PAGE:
A security researcher has just, reportedly, found a way to gain control of Macs using OS X. The exploits allow attackers to remotely overwrite firmware responsible for booting up the device. Once attackers isolate the flaw in a targeted machine, they could control the computer as soon as it boots up. The specific exploit discovered by Pedro Vilaca is explained in detail in an article on his blog. This attack can give a user continuous, low-level control of a Mac without any initial physical access; therefore, hackers from the other side of the globe can exploit your system.
First, an attacker would need “root” access to OS X on the targeted machine. It isn’t impossible from a distance, but that adds additional, complicated steps. The flaw centers around a Mac’s entry into Sleep Mode. After awakening from Sleep Mode, the BIOS protection (FLOCKDN) is deactivated. At this point, firmware is open to apps to reflash, or rewrite, the BIOS. This creates a security hole, allowing an attacker to alter the EFI (extensible firmware interface).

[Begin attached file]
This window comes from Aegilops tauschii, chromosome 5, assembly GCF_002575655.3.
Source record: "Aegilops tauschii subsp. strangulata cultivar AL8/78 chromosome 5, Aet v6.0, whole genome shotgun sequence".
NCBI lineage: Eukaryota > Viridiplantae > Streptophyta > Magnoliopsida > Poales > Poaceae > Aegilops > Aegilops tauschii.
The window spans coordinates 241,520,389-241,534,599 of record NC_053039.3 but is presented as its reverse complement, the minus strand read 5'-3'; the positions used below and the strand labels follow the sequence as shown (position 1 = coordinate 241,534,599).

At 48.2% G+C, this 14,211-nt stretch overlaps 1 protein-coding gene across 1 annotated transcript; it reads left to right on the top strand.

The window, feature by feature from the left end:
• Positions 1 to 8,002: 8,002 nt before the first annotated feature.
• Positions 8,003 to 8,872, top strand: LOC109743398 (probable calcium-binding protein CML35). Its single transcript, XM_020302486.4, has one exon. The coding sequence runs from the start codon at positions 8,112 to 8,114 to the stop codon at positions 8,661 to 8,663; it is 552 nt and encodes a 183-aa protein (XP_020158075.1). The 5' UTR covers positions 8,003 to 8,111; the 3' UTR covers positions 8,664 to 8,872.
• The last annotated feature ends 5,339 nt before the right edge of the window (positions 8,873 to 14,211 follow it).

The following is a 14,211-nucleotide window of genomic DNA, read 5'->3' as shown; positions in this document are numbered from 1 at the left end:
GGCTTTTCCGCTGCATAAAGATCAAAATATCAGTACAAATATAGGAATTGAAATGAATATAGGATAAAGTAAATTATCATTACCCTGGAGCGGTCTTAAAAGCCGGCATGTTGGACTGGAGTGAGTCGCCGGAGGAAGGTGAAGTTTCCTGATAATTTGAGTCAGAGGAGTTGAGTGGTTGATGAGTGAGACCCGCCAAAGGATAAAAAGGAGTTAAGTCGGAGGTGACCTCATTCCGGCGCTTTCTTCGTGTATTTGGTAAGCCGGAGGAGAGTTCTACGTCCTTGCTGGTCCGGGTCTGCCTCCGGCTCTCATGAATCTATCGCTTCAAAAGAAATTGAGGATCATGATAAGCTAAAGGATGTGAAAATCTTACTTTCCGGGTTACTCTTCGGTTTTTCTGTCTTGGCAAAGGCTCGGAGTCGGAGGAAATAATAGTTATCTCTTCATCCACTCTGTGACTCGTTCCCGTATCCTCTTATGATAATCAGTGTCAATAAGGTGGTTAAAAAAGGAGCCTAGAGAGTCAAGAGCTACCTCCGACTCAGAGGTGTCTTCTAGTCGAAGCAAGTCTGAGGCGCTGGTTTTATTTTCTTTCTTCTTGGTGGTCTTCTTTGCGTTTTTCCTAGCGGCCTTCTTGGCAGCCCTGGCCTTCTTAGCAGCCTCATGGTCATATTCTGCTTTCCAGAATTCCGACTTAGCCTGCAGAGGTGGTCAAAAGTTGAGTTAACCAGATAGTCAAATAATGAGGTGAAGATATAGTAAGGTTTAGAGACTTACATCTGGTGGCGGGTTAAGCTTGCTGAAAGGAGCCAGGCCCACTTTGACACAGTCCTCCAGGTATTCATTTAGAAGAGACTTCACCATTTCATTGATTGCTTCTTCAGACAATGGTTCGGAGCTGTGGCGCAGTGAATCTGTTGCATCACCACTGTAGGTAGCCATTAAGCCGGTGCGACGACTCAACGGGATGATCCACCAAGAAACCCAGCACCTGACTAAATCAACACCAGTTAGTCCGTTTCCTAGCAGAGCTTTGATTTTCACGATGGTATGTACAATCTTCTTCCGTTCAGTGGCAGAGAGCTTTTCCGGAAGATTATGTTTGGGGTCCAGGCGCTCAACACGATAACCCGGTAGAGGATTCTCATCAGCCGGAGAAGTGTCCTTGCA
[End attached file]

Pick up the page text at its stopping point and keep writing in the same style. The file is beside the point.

As explained by security researcher Pedro Vilaca, , ” Apple’s S3 suspend-resume implementation… will leave the flash protections unlocked after a suspend-resume cycle…It means that you can overwrite the contents of your BIOS from userland and rootkit EFI without any other trick other than a suspend-resume cycle, a kernel extension, flashrom, and root access.”
Newer Macs are unaffected by the security flaw, but Macs that are older than mid-2014, which allow the computer to enter sleep mode, are vulnerable. Vilaca confirmed that the attack works against pre-2015 MacBook Air, MacBook Pro 8.2, and MacBook Pro Retina, even with the latest EFI Firmware from Apple.
Vilaca says there isn’t much that can be done to prevent the exploit on vulnerable machines, but users can change their default settings in OS X, so the computer doesn’t enter sleep mode when not in use. Mac users shouldn’t worry. This attack is complicated and, according to Vilaca, would be difficult to carry out on a mass scale.
Source: Ars Technica